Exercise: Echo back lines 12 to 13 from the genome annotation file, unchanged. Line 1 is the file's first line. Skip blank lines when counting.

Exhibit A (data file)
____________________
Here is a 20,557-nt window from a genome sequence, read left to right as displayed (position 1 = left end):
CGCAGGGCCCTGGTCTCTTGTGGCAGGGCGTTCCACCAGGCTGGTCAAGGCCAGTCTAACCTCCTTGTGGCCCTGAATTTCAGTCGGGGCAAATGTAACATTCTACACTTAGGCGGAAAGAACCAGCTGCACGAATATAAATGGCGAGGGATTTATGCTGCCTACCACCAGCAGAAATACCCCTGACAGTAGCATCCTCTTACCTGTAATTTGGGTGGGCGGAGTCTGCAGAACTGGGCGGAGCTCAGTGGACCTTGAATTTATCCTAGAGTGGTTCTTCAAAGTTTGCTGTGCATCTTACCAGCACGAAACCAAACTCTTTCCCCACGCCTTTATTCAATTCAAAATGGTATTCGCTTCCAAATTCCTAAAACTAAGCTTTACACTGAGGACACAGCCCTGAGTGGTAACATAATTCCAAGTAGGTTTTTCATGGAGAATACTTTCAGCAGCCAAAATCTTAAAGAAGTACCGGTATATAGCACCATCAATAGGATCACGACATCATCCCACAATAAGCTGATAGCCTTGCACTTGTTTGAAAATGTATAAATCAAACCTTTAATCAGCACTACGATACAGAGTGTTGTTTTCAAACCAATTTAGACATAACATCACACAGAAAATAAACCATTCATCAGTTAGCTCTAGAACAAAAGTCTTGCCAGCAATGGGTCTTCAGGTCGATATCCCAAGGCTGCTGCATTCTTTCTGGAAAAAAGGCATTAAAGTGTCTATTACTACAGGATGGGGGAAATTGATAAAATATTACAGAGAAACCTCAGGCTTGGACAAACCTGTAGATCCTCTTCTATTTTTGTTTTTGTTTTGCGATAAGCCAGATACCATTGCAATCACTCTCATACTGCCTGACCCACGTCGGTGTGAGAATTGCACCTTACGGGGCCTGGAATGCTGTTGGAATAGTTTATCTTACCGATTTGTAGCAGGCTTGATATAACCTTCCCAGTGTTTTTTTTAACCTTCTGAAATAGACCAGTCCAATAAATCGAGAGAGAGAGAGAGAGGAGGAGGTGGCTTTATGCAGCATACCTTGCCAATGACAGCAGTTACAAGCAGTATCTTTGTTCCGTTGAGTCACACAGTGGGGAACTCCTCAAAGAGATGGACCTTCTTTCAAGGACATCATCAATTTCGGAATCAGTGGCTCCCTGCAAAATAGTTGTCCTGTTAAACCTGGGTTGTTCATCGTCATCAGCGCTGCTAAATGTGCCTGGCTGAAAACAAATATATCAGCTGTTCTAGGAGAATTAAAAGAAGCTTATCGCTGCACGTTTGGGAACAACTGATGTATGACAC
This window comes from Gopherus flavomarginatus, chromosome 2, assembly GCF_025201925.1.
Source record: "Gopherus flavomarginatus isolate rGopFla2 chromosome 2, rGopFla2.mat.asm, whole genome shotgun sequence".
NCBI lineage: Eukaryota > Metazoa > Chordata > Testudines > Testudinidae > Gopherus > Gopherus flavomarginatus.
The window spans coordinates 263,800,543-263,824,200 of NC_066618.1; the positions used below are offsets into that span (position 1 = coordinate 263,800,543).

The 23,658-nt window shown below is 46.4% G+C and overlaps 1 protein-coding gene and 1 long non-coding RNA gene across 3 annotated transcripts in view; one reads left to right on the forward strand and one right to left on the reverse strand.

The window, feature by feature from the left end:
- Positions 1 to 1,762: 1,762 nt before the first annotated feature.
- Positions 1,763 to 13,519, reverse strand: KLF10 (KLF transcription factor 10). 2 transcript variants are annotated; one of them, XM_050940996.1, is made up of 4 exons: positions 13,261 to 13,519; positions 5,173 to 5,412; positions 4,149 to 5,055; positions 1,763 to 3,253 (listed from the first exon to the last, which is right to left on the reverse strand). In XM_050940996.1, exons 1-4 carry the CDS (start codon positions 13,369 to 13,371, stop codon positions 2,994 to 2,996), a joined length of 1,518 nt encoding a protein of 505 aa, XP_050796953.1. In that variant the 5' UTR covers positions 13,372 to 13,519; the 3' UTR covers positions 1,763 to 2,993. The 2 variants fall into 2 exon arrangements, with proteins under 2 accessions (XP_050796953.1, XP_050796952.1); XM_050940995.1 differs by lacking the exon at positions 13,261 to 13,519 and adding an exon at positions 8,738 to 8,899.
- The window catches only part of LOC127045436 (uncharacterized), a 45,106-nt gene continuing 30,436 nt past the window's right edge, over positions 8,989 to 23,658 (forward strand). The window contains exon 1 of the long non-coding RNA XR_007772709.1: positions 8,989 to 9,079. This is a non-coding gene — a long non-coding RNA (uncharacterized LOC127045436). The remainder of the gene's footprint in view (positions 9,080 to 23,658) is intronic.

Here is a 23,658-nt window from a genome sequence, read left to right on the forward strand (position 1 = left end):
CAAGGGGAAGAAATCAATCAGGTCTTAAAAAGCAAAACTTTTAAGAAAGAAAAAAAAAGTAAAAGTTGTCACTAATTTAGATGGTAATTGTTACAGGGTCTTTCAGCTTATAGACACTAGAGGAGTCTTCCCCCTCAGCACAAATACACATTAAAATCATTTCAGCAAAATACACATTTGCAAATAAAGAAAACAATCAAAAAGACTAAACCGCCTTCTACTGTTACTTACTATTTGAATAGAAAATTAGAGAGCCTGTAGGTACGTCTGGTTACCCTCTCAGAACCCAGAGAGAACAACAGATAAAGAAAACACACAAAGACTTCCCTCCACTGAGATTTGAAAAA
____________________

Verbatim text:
Here is a 23,658-nt window from a genome sequence, read left to right on the forward strand (position 1 = left end):
CAAGGGGAAGAAATCAATCAGGTCTTAAAAAGCAAAACTTTTAAGAAAGAAAAAAAAAGTAAAAGTTGTCACTAATTTAGATGGTAATTGTTACAGGGTCTTTCAGCTTATAGACACTAGAGGAGTCTTCCCCCTCAGCACAAATACACATTAAAATCATTTCAGCAAAATACACATTTGCAAATAAAGAAAACAATCAAAAAGACTAAACCGCCTTCTACTGTTACTTACTATTTGAATAGAAAATTAGAGAGCCTGTAGGTACGTCTGGTTACCCTCTCAGAACCCAGAGAGAACAACAGATAAAGAAAACACACAAAGACTTCCCTCCACTGAGATTTGAAAAA